China is "more than 90 percent certain" to adopt Japan's bullet-train technology to build a new multi-billion dollar high-speed rail line between Beijing and Shanghai, state press reported yesterday. \nAlthough Transrapid International, a consortium comprising German industrial engineers ThyssenKrupp AG and Siemens AG, has not yet given up hope that China would adopt its magnetic levitation or Maglev train, its prospects look dim, the Economic Observer said, citing the Ministry of Railways. \nEarlier this month, German media reported that China was unlikely to proceed with its plan to build the 1,300km line based on the German space-age technology. \nA senior member of the Siemens' management team said that it had received "clear signals that the decision will be taken in favor of the traditional train technology." \nHopes had been high after Shanghai installed the 430km per hour Maglev for commercial use on a line between the city's Pudong airport and downtown. \nFollowing its successful test run earlier this year, former Chinese premier Zhu Rongji (朱隆基) said China would build a second "maglev" line from Shanghai to the eastern city of Hangzhou in Zhejiang province. \nIt was expected that Beijing-Shanghai may follow suit. \nHowever, competition has been fierce, with France's TGV and Japan's Shinkansen bullet train vying for a contract worth an estimated US$12 billion as well as other proposals to connect major cities in China by high-speed rail. \nJapan's Transport Minister Chikage Ogi said last week she wants to visit China to promote Japan's bullet train.
SUPPLY CHAIN RESHUFFLE: The chipmaker was ‘cautious’ in not making commitments too early in building production in the US, citing ‘geopolitical factors,’ Nikkei Asia said Taiwan Semiconductor Manufacturing Co (TSMC, 台積電) is considering building an advanced IC packaging plant in the US following a massive investment to set up a wafer fab in Arizona, Nikkei Asia reported. TSMC was considering the plant in response to “Washington’s desire to bring more of the tech supply chain onto home turf,” the report said. TSMC increasingly faces the need to expand in the US, which accounts for about 62 percent of its total sales, Nikkei Asia said, citing three sources who declined to be named. The potential US plant would be equipped with the latest 3D stacking technologies to arrange chips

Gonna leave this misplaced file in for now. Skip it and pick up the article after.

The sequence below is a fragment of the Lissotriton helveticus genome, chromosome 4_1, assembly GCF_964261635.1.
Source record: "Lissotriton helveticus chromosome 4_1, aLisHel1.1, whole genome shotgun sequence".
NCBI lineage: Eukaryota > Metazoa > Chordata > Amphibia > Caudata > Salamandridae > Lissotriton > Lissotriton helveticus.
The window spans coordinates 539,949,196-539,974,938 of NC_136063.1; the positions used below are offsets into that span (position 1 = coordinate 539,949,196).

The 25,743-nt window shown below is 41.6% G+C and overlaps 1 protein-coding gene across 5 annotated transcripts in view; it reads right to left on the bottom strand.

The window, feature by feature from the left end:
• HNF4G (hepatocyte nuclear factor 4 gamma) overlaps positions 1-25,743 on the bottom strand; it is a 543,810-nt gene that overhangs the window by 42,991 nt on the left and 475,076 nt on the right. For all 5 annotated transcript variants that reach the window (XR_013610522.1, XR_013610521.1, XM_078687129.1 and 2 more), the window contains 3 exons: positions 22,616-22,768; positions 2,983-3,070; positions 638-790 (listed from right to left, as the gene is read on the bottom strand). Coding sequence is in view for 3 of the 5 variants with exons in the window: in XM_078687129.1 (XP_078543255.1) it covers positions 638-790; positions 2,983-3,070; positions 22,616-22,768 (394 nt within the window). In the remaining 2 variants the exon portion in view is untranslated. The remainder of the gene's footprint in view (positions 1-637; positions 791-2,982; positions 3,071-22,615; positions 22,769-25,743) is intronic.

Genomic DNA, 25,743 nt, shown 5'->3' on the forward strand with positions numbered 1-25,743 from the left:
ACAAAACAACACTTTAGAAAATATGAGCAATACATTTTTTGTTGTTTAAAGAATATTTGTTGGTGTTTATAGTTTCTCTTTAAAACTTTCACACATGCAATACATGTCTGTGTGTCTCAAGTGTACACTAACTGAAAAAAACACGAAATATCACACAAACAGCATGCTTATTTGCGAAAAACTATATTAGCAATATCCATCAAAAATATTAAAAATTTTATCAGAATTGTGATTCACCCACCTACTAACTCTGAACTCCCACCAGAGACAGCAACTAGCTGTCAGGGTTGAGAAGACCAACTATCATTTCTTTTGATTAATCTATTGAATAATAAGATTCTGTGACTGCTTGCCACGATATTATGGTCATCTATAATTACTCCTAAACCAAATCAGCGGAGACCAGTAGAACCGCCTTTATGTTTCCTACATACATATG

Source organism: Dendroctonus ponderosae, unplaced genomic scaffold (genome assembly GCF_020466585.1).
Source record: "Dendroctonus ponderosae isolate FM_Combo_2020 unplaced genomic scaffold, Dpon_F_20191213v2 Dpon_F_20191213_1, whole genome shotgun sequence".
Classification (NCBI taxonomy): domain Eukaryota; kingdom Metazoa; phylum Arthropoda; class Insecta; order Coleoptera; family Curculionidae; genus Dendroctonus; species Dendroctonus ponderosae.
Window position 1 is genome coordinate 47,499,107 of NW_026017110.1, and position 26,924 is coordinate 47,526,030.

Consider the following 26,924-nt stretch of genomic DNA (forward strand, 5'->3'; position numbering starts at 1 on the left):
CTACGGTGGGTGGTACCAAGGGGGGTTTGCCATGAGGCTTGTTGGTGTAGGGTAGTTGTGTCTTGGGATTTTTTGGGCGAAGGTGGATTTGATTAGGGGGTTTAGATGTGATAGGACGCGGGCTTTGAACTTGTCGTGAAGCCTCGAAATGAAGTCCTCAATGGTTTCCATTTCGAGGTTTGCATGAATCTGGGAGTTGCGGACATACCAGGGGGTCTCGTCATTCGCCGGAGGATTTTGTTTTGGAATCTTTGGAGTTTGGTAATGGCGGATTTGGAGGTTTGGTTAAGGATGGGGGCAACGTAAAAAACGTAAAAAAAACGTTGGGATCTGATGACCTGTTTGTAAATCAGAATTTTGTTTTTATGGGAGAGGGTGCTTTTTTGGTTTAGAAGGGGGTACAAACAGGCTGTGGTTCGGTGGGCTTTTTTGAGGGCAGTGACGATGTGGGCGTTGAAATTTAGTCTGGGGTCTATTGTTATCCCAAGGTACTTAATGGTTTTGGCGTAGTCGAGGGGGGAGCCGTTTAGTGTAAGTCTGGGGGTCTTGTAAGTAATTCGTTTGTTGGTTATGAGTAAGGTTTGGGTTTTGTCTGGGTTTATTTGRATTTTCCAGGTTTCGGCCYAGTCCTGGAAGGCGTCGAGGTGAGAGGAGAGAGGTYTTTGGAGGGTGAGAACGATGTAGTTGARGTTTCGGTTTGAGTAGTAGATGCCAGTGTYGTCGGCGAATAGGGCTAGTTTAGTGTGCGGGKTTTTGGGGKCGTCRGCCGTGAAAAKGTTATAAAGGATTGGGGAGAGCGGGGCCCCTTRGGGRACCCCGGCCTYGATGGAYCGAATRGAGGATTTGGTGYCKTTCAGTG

As much as the US pines for the good old days of global semiconductor supremacy, Japan feels its loss of glory even more. Once a dominant name in electronic components, the nation has been overtaken by Taiwan, South Korea, and, more recently, China. Yet Tokyo might have a viable plan to revitalize its domestic sector. “Unlike the purely domestic, independent way it was done in the past, I think we need to cooperate with overseas counterparts,” Akira Amari, a former economy minister and senior member of the ruling Liberal Democratic Party, told Bloomberg News’ Isabel Reynolds and Emi Nobuhiro this week. That is
Apple Inc has hired Ulrich Kranz, a former senior executive at BMW AG’s electric vehicle (EV) division, to help lead its own vehicle efforts, people familiar with the situation said. The tech giant hired Kranz in recent weeks, about a month after he stepped down as CEO of Canoo Inc, a developer of self-driving EVs. Before cofounding Canoo, Kranz was senior vice president of the group that developed the i3 and i8 cars at BMW, where he worked for 30 years. Kranz is one of Apple’s most significant automotive hires, a clear sign that the iPhone maker is determined to build a
MARKET BOOST: Elon Musk said Tesla would resume bitcoin transactions once there is ‘reasonable’ clean energy usage by miners and denied selling a big part of his holdings Bitcoin yesterday hit a two-week peak just shy of US$40,000, after another weekend reacting to tweets from Tesla Inc chief executive Elon Musk, who fended off criticism over his market influence and said Tesla sold bitcoin, but might resume transactions using it. Bitcoin has gyrated to Musk’s views for months since Tesla announced a US$1.5 billion bitcoin purchase in February and said it would take the cryptocurrency in payment. He later said the electric vehicle maker would not accept bitcoin due to concerns over how mining the currency requires high energy use and contributes to climate change. “When there’s confirmation of reasonable